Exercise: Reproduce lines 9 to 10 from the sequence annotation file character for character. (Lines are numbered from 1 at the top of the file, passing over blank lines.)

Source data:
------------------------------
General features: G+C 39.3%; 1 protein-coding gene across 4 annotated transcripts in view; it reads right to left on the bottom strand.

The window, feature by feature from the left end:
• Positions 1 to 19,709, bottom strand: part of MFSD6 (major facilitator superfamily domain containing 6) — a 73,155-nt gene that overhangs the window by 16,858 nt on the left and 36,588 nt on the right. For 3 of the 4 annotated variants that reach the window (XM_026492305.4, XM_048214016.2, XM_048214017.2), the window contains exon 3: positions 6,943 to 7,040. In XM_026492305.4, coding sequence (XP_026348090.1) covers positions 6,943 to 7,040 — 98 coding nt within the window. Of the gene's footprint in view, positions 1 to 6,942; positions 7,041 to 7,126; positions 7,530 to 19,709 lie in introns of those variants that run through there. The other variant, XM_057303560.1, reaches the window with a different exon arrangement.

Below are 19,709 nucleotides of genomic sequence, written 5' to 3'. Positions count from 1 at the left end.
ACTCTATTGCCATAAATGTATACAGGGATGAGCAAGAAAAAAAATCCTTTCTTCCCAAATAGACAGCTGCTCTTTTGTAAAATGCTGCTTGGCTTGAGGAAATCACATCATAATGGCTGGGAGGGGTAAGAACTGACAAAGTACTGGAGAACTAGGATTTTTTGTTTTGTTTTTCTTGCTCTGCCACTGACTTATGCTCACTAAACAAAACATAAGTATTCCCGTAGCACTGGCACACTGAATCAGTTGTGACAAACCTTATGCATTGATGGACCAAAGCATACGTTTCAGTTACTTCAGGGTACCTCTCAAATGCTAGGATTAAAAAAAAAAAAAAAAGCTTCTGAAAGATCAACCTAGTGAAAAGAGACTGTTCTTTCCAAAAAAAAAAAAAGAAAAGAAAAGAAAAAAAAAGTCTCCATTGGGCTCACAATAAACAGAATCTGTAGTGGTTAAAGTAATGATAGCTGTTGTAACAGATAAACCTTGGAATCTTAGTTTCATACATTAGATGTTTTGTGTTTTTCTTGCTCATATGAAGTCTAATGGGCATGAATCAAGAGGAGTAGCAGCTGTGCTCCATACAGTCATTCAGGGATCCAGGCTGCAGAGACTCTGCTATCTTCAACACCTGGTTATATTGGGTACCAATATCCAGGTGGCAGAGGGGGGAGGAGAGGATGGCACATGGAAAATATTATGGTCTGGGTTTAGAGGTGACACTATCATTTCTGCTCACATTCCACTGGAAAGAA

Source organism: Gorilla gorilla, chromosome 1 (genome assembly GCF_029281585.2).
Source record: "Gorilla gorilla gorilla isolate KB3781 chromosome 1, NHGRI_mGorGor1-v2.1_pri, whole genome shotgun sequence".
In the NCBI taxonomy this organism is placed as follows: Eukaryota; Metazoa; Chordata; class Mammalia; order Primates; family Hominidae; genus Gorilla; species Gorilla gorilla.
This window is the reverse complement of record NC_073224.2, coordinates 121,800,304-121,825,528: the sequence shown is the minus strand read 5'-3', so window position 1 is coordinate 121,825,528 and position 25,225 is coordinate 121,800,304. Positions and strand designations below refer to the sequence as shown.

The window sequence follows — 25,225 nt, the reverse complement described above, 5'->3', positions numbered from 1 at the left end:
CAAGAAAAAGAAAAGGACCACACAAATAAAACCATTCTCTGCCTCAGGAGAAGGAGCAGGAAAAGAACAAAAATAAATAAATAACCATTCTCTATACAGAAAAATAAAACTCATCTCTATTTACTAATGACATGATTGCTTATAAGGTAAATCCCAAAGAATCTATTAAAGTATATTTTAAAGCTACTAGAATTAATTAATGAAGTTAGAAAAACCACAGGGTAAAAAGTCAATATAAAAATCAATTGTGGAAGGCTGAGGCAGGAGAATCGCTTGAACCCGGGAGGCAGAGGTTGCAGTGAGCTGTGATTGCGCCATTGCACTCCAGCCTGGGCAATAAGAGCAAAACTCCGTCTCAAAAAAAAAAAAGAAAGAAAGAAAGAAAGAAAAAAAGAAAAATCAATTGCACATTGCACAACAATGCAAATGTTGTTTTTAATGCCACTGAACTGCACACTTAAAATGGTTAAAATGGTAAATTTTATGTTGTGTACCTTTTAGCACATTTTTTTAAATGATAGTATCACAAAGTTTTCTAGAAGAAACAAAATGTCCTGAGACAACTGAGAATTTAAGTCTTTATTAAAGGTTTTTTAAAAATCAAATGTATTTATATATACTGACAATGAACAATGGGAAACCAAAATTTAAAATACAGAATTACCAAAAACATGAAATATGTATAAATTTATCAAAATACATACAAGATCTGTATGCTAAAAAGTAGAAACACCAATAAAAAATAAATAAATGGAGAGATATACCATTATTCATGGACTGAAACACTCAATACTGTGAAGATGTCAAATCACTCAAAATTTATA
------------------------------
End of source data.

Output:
This window is the reverse complement of record NC_073224.2, coordinates 121,800,304-121,825,528: the sequence shown is the minus strand read 5'-3', so window position 1 is coordinate 121,825,528 and position 25,225 is coordinate 121,800,304. Positions and strand designations below refer to the sequence as shown.

The window sequence follows — 25,225 nt, the reverse complement described above, 5'->3', positions numbered from 1 at the left end: